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Four Lions

Four Lions Directed by: Chris Morris Cast: Riz Ahmed, Nigel Lindsay, Adeel Akhtar, Kavyan Novak Running Time: 1 hr 42 mins Rating: R Release Date: November 12, 2010 (Limited)

PLOT: In this comedy, a small group of clumsy British jihadists attempt to plan the perfect suicide bombing attack in hopes of starting an international conflict.

WHO'S IT FOR? Coming into the theater with a dark sense of humor is required, but even then some will find this to be in poor taste. Are Americans ready to laugh about suicide bombers?

EXPECTATIONS: This British comedy had great buzz from last year’s Sundance, and was picking up hype steam just as this month began. The film’s poster even quoted the praise “Funny” fifteen times. Could Four Lions be this year’s In The Loop?



Riz Ahmed as Omar: The main character of the film is also the most jarring. He is at the center of the movie’s challenge on the audience to kind of enjoy the presence of these evil men. On one hand, Omar's a wannabe terrorist who shoots and edits threat videos, and concocts a plan to bomb the London Marathon. On the other hand, this progressive Muslim is a loving father and husband. The audience’s relationship with Omar becomes very difficult, especially as our sympathy for certain shades of the character make us feel awkward about liking (or even laughing) at other elements of his being. On top of this, however clumsy he may be, Omar is also the most “normal” and non-animated of the bunch. This makes him all the more a tangible possibility for our skewed imaginings of suicide bombers. Score: 7

Nigel Lindsay as Barry: If Elmer Fudd became a very radical Muslim and grew a beard, he might be someone like Barry, a motivated wannabe ringleader who is constantly thwarted by his own stupidity. Much like other areas of Four Lions, sometimes of his pure hatred is handled too seriously to be laughed at or with. Score: 6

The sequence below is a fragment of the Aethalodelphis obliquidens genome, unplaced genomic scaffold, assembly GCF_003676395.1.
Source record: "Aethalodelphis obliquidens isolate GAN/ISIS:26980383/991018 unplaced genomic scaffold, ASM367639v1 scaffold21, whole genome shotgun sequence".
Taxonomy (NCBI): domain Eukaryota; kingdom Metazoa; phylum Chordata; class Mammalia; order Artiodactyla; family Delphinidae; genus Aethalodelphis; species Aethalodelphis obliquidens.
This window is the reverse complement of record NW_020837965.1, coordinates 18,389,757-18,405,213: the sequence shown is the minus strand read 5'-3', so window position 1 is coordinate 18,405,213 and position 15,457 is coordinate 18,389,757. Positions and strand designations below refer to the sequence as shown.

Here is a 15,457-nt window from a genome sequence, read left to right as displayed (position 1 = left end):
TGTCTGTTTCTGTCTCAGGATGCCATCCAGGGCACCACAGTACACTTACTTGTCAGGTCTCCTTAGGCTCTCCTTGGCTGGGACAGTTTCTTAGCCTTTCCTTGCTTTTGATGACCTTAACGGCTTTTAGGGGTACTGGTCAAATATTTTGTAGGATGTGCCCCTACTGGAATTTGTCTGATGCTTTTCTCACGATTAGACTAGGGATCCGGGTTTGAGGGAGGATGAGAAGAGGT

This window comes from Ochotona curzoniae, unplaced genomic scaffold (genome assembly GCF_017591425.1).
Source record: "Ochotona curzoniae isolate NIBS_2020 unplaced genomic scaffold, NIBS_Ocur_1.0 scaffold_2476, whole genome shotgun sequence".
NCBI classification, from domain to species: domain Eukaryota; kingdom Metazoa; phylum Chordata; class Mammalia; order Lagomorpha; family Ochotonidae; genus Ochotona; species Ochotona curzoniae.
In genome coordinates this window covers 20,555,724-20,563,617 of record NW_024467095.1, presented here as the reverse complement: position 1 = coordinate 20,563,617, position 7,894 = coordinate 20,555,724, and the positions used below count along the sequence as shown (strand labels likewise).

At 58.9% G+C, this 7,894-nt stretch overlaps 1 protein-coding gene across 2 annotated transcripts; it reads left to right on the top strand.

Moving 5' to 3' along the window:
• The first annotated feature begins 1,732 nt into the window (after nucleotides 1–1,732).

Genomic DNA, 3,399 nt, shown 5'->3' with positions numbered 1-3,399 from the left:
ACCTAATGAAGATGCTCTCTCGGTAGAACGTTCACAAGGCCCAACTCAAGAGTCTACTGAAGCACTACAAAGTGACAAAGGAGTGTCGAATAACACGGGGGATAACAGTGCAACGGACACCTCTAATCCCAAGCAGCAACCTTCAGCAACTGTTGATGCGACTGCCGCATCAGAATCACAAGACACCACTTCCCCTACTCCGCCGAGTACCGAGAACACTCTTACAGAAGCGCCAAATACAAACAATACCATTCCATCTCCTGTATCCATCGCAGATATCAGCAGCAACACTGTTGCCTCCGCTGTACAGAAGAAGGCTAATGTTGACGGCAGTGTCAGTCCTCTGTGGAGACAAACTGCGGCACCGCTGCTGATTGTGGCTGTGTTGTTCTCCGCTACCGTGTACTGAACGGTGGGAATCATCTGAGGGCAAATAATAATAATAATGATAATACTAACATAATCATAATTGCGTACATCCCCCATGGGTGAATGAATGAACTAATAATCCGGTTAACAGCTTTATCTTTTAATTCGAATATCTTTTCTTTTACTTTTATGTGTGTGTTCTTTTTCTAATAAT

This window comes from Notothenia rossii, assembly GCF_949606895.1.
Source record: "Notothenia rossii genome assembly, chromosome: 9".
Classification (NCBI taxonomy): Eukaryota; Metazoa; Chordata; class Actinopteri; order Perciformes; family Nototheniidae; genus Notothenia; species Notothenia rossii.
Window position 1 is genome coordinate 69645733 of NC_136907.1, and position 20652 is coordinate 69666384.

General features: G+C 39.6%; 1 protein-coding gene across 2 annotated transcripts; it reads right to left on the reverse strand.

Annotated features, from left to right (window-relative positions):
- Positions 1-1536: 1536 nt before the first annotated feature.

Adeel Akhtar as Faisal: Somewhat echoing the ways of Wile E. Coyote, the quiet and blank-faced Faisal is the dopiest member of the group, and also the funniest. Akhtar's wonderfully timed character is at the center of the film’s biggest laughs, and stands as a representation of a more comfortable area of dark humor for Four Lions, one that has his wild plans (bombs on crows, for example) bookended by reality. Score: 8

Kavyan Novak as Waj: Devoid of any smarts, Waj uses his brain in the same way that someone like Sacha Baron Cohen’s Ali G does – he is constantly thinking of the most random and illogical things. (For example, Waj wants to blow up “the internet.”) As Omar’s sidekick throughout the movie, Waj represents failed attempts at terrorist intimidation. Score: 7

TALKING: Factoring heavily into their chaotic partnership, the suicide bombers argue a lot, often speaking at a fast pace and punctuating their sentences with the word “bro.” At times their accents can be very thick, but nothing, not even the bits of slang or insults that require subtitles, is lost on American audiences. Score: 7